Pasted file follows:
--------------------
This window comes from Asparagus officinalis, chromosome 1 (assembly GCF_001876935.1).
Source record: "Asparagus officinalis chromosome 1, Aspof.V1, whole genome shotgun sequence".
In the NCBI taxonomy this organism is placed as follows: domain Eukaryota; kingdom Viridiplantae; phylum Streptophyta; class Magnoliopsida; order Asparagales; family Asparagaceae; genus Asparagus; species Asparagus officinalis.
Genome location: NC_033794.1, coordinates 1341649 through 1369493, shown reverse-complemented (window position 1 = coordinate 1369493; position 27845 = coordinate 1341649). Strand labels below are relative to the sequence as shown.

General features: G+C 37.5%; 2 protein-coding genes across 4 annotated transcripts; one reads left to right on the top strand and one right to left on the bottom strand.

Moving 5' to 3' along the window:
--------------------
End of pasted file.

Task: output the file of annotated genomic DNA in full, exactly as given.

This window comes from Asparagus officinalis, chromosome 1 (assembly GCF_001876935.1).
Source record: "Asparagus officinalis chromosome 1, Aspof.V1, whole genome shotgun sequence".
In the NCBI taxonomy this organism is placed as follows: domain Eukaryota; kingdom Viridiplantae; phylum Streptophyta; class Magnoliopsida; order Asparagales; family Asparagaceae; genus Asparagus; species Asparagus officinalis.
Genome location: NC_033794.1, coordinates 1341649 through 1369493, shown reverse-complemented (window position 1 = coordinate 1369493; position 27845 = coordinate 1341649). Strand labels below are relative to the sequence as shown.

General features: G+C 37.5%; 2 protein-coding genes across 4 annotated transcripts; one reads left to right on the top strand and one right to left on the bottom strand.

Moving 5' to 3' along the window: